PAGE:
I see what you did there! Divergent collaboration and learner transitions from unproductive to productive states in open-ended inquiry

Research output: Contribution to journalArticle

Abstract

While open-ended and tinkering-based learning environments offer considerable support for developing STEM-based reasoning and collaboration skills, understanding how and when learners are engaged in productive or unproductive exploration is a pressing challenge. This is particularly true in museums where dwell times are short and visitors can enter and exit exhibits at varying times. In response, this work aimed to answer two questions: 1) How can we combine learning analytics and qualitative approaches to understand how learners move from unproductive to productive states during open-ended inquiry? 2) What role do interactions with others play in supporting participants' transitions to productive states? To answer these questions, this study examined how combining a Hidden Markov Model (HMM) and interaction analysis together can reveal important elements of participants’ collaboration and exploration that would likely be lost if each method were applied in isolation. The methods were applied to visitors participating at an interactive multi-touch exhibit (named Oztoc). The application of HMM successfully captured when participants transitioned from persistent unproductive to productive states, while interaction analysis using the Divergent Collaborative Learning Mechanisms framework (DCLM) showed how specific divergent collaborative interactions supported these transitions. In particular, we reveal the role that visitors engaging in Boundary Spanning Perception and Boundary Spanning Action played in these transitions. More broadly, this work shows how designs that provide opportunities for these kinds of interactions may help learners effectively transition out of sustained states of unproductive persistence.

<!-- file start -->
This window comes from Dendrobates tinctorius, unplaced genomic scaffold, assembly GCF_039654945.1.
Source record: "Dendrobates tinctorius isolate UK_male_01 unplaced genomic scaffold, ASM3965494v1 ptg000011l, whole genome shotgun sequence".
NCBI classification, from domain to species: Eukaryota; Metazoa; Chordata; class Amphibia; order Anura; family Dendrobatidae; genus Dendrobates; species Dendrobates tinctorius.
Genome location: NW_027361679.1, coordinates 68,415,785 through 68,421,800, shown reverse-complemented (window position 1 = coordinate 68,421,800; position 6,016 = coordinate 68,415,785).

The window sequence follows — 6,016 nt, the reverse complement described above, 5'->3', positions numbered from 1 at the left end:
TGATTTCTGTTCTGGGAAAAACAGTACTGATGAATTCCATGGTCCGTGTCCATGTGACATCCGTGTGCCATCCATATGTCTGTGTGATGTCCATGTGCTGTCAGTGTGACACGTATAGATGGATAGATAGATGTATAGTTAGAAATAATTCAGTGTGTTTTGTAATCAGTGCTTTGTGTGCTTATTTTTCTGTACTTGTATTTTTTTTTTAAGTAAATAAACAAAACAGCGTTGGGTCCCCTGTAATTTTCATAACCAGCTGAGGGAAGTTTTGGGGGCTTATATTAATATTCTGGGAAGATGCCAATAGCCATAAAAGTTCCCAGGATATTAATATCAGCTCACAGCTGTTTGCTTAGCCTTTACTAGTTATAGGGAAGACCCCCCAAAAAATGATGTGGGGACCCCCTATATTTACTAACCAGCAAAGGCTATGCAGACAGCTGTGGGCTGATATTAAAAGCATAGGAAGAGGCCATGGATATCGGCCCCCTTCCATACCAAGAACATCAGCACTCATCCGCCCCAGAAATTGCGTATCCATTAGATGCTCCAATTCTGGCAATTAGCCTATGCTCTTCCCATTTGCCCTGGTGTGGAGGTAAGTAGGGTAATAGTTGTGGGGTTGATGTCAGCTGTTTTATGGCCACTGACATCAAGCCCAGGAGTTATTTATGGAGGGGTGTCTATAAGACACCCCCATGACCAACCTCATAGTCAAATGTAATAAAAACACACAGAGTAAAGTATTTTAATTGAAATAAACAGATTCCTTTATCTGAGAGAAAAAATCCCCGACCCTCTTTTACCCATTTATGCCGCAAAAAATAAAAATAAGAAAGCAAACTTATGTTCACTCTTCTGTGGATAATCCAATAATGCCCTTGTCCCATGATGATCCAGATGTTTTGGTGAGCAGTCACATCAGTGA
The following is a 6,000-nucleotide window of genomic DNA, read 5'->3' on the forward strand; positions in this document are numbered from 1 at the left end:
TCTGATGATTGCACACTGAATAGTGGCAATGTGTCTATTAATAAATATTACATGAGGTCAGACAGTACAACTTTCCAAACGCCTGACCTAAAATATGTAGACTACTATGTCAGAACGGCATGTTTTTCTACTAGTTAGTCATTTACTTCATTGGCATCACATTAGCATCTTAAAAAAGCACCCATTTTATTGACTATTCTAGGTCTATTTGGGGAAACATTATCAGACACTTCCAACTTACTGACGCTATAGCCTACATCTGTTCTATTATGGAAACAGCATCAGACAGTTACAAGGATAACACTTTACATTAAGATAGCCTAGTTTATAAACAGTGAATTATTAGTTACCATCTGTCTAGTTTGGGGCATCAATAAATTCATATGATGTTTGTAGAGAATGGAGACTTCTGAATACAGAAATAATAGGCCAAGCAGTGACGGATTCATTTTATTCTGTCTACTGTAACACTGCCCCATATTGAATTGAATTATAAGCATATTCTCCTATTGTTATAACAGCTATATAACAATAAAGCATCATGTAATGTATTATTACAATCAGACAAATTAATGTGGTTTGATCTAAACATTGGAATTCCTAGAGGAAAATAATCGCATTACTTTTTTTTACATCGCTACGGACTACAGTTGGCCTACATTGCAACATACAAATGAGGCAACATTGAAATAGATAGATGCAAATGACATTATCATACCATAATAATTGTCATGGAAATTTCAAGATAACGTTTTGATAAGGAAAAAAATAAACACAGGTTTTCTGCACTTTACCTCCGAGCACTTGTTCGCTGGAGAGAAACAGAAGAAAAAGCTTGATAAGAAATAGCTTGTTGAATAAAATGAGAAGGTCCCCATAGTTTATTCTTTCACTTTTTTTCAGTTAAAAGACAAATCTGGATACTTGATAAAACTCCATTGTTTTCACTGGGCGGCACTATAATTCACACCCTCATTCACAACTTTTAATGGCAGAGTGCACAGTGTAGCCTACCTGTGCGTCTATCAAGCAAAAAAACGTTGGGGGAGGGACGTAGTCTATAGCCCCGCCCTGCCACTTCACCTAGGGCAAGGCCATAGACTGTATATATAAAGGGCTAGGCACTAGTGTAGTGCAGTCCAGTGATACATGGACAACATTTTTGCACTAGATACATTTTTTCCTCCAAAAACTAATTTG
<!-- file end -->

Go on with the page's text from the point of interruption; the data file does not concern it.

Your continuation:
Original languageEnglish (US)
Article number103739
JournalComputers and Education
Volume145
DOIs
StatePublished - Feb 2020

Keywords

  • Computer supported collaborative learning
  • Divergent collaboration
  • Exploratory learning
  • Interactive tabletops
  • Tinkering

ASJC Scopus subject areas

  • Computer Science(all)
  • Education

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